Appendix D: Courses in social sciences
In the social sciences, new forms of generative AI (GAI) are both a topic and a tool for teaching and inquiry. Tools such as ChatGPT may provide new case studies in our classes and assignments. But they also touch upon the very notion of what it means to learn about society, given that these systems tend to reproduce and mimic many of the analytic strategies and methods at the heart of social science disciplines, including literature reviews, textual analysis, exploratory writing, as well as the collection, analysis, and interpretation of data.
There are several ways in which GAI offers opportunities for education in the social sciences. Given that some students have already begun to incorporate GAI tools into their study habits, finding ways to incorporate GAI into courses might be a fruitful way forward for many instructors (while keeping the concerns about them in mind). It would also add a potentially useful “real-world” skill. Possible ways in which GAI may be included into a course or sanctioned as a way of studying (see Appendix B for detailed case studies):
- to summarize specific publications/books,
- to develop paper outlines,
- to brainstorm hypotheses,
- to garner editing feedback,
- to serve as an interlocutor for developing specific arguments
Instructors can also go beyond merely updating assignments to incorporate GAIs by using them pedagogically to improve meta-cognitive strategies, such as critical thinking and careful evaluation of source materials. This might involve asking students to critically evaluate GAI content, which asks them to reflect on the quality of ideas, feedback, outlines, etc.
The widespread use of GAI raises a number of concerns specific (though not necessarily exclusive) to the social sciences. Most importantly, these systems have been shown to be unreliable as sources of analysis and information, often suggesting non-existent facts, misattributing ideas, or inventing sources that may appear deceptively authentic. Therefore, using these tools effectively for learning requires a deep understanding of their strengths and limitations, not unlike the situation students and instructors faced in the early days of Google Search or Wikipedia.
The most pressing concerns arguably pertain to out-of-class activities and assignments. Many of the traditional social science methods and techniques focus on the analysis, interpretation, and production of text—tasks that tools like ChatGPT are claimed to do well, but in practice, often fail to conduct. In addition to the already mentioned challenges of accuracy and reliability, concerns include:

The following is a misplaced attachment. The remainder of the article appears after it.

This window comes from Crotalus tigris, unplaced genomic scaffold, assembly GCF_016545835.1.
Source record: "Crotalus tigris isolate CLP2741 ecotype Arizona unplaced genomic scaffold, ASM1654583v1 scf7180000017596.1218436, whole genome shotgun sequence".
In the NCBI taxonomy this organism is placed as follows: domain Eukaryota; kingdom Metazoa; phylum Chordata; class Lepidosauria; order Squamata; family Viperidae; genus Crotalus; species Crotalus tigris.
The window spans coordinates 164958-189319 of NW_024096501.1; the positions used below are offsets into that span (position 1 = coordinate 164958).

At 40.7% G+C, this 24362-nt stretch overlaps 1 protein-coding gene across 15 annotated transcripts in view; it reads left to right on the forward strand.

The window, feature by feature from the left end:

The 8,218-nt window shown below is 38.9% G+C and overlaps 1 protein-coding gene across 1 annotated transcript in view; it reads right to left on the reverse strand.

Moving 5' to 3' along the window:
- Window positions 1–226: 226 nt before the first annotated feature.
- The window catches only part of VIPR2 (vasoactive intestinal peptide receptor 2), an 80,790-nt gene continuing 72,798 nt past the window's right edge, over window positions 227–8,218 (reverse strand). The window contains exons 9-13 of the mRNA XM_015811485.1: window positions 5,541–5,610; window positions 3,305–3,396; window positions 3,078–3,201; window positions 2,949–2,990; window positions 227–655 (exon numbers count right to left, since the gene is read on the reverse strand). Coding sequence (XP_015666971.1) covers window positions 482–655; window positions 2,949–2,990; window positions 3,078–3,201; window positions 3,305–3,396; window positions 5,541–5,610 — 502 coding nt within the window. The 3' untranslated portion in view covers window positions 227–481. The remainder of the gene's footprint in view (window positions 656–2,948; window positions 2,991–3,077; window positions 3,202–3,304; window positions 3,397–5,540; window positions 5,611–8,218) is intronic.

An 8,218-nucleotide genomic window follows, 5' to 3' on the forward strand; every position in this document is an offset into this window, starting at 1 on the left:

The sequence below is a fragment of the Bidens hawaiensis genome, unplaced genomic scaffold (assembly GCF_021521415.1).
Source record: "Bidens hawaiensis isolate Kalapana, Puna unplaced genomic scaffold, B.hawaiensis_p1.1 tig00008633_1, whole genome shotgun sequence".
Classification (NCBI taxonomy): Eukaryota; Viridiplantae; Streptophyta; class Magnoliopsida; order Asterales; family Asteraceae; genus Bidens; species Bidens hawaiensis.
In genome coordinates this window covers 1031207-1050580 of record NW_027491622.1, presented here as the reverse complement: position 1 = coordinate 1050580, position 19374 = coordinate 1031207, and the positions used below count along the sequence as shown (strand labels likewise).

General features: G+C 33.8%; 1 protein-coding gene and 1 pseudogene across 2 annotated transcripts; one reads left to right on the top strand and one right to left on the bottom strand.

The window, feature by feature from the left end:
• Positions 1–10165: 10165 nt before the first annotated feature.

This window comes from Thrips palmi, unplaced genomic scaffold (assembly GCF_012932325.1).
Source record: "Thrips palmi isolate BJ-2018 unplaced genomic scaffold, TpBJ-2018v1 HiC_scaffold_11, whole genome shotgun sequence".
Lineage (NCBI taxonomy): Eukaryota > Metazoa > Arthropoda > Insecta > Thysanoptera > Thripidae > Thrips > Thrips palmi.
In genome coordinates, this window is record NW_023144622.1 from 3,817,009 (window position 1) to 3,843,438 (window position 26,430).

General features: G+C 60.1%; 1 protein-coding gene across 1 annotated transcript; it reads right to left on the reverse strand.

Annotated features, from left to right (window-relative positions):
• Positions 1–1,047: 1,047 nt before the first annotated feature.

- the loss of writing as a method and a way of thinking in its own right, including the devaluation of seemingly “tedious” work of reading, writing, and rewriting;
- the reification of existing problems in academic scholarship, such as the uncritical adoption of biased citation practices, clunky prose, and formulaic methods;
- the possibility of students taking “shortcuts,” especially under time pressure, and the limited ability of instructors to verify original work;
- the blurring of authorship in exercises and assignments, especially when assistive devices are heavily used in the production of essays, short answers, and data analysis;
- or, the loss of critical capacities when confronted with elegantly written, but methodologically flawed AI-generated reviews of literature and data.
If students rely on GAI passively to merely generate literature reviews or other written content for them, they risk losing the opportunity to build crucial research and analytical skills.
Individual instructors will need to work out if and how they might be able to incorporate GAI use into their courses, ideally emphasizing critical use of GAIs given their limitations at that point in time. If a prohibitive approach is adopted, assignments and prelims allowing computer-use might still be possible if the instructor takes advantage of GAI limitations. For example, asking students to provide their own reflections on class materials or integrating insights from different lectures is likely to make GAI less useful. A potential caveat, though, is that such limitations are moving targets as GAI improves across time. Instructors will need to keep abreast with such changes to prevent potential academic integrity violations.
Integrating GAI into our pedagogy via classroom exercises and discussions might address some of the concerns above, helping us to emphasize thinking and writing as a method and process, and not merely an output. Given the speed of GAI development and the proliferation of more specialized applications, courses that incorporate GAI use will likely need to be routinely updated. Clear and explicit instructions about attribution of GAI use will need to be in place.
Students’ knowledge of the kind of data used in specific social science areas and how such data is interpreted in light of theories is often the focus of in-class evaluations or homework. Assignments can be designed in this context to encourage students to engage critically with GAIs. Given the fast pace of GAI development, it might be prudent to have students always note the date of their responses on such assignments.